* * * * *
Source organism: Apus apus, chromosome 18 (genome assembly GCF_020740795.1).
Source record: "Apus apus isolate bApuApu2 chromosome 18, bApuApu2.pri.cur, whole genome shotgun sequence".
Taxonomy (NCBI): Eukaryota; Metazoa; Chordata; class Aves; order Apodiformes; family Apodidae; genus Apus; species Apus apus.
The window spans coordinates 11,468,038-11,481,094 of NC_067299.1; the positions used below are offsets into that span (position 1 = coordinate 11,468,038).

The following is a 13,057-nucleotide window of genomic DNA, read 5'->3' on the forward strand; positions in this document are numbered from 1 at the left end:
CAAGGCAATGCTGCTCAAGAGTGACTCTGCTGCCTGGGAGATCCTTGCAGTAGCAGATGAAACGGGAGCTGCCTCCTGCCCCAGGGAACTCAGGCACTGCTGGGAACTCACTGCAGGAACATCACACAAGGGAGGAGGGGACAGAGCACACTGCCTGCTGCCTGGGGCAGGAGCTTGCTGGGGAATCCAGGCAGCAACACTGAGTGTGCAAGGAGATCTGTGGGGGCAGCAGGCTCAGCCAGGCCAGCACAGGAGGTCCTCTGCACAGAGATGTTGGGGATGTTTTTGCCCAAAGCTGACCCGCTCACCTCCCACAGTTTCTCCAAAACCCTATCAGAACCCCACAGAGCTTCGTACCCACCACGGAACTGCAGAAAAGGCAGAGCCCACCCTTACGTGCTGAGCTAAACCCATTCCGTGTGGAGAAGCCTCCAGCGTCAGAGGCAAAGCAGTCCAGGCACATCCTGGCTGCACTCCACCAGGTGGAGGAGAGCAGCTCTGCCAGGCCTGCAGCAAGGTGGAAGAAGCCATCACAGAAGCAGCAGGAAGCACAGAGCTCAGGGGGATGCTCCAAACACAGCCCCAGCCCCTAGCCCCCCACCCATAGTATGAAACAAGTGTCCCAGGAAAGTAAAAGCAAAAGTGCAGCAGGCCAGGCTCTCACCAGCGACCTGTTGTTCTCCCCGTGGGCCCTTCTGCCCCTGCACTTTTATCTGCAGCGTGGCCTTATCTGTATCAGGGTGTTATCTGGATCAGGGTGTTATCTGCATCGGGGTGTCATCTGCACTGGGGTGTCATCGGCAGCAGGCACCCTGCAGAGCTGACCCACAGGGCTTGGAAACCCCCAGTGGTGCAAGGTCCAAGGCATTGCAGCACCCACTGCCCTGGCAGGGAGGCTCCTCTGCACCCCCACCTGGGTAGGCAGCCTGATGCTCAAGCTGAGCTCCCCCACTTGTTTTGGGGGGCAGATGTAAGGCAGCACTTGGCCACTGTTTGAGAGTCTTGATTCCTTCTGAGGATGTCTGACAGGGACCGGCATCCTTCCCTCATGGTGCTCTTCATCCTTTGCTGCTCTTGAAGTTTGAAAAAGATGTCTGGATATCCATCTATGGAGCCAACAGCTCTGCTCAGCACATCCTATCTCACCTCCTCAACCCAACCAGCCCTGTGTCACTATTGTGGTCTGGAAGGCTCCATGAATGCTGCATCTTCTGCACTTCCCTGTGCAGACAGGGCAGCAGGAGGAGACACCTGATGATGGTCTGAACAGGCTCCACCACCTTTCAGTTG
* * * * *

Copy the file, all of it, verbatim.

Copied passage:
Source organism: Apus apus, chromosome 18 (genome assembly GCF_020740795.1).
Source record: "Apus apus isolate bApuApu2 chromosome 18, bApuApu2.pri.cur, whole genome shotgun sequence".
Taxonomy (NCBI): Eukaryota; Metazoa; Chordata; class Aves; order Apodiformes; family Apodidae; genus Apus; species Apus apus.
The window spans coordinates 11,468,038-11,481,094 of NC_067299.1; the positions used below are offsets into that span (position 1 = coordinate 11,468,038).

The following is a 13,057-nucleotide window of genomic DNA, read 5'->3' on the forward strand; positions in this document are numbered from 1 at the left end:
CAAGGCAATGCTGCTCAAGAGTGACTCTGCTGCCTGGGAGATCCTTGCAGTAGCAGATGAAACGGGAGCTGCCTCCTGCCCCAGGGAACTCAGGCACTGCTGGGAACTCACTGCAGGAACATCACACAAGGGAGGAGGGGACAGAGCACACTGCCTGCTGCCTGGGGCAGGAGCTTGCTGGGGAATCCAGGCAGCAACACTGAGTGTGCAAGGAGATCTGTGGGGGCAGCAGGCTCAGCCAGGCCAGCACAGGAGGTCCTCTGCACAGAGATGTTGGGGATGTTTTTGCCCAAAGCTGACCCGCTCACCTCCCACAGTTTCTCCAAAACCCTATCAGAACCCCACAGAGCTTCGTACCCACCACGGAACTGCAGAAAAGGCAGAGCCCACCCTTACGTGCTGAGCTAAACCCATTCCGTGTGGAGAAGCCTCCAGCGTCAGAGGCAAAGCAGTCCAGGCACATCCTGGCTGCACTCCACCAGGTGGAGGAGAGCAGCTCTGCCAGGCCTGCAGCAAGGTGGAAGAAGCCATCACAGAAGCAGCAGGAAGCACAGAGCTCAGGGGGATGCTCCAAACACAGCCCCAGCCCCTAGCCCCCCACCCATAGTATGAAACAAGTGTCCCAGGAAAGTAAAAGCAAAAGTGCAGCAGGCCAGGCTCTCACCAGCGACCTGTTGTTCTCCCCGTGGGCCCTTCTGCCCCTGCACTTTTATCTGCAGCGTGGCCTTATCTGTATCAGGGTGTTATCTGGATCAGGGTGTTATCTGCATCGGGGTGTCATCTGCACTGGGGTGTCATCGGCAGCAGGCACCCTGCAGAGCTGACCCACAGGGCTTGGAAACCCCCAGTGGTGCAAGGTCCAAGGCATTGCAGCACCCACTGCCCTGGCAGGGAGGCTCCTCTGCACCCCCACCTGGGTAGGCAGCCTGATGCTCAAGCTGAGCTCCCCCACTTGTTTTGGGGGGCAGATGTAAGGCAGCACTTGGCCACTGTTTGAGAGTCTTGATTCCTTCTGAGGATGTCTGACAGGGACCGGCATCCTTCCCTCATGGTGCTCTTCATCCTTTGCTGCTCTTGAAGTTTGAAAAAGATGTCTGGATATCCATCTATGGAGCCAACAGCTCTGCTCAGCACATCCTATCTCACCTCCTCAACCCAACCAGCCCTGTGTCACTATTGTGGTCTGGAAGGCTCCATGAATGCTGCATCTTCTGCACTTCCCTGTGCAGACAGGGCAGCAGGAGGAGACACCTGATGATGGTCTGAACAGGCTCCACCACCTTTCAGTTG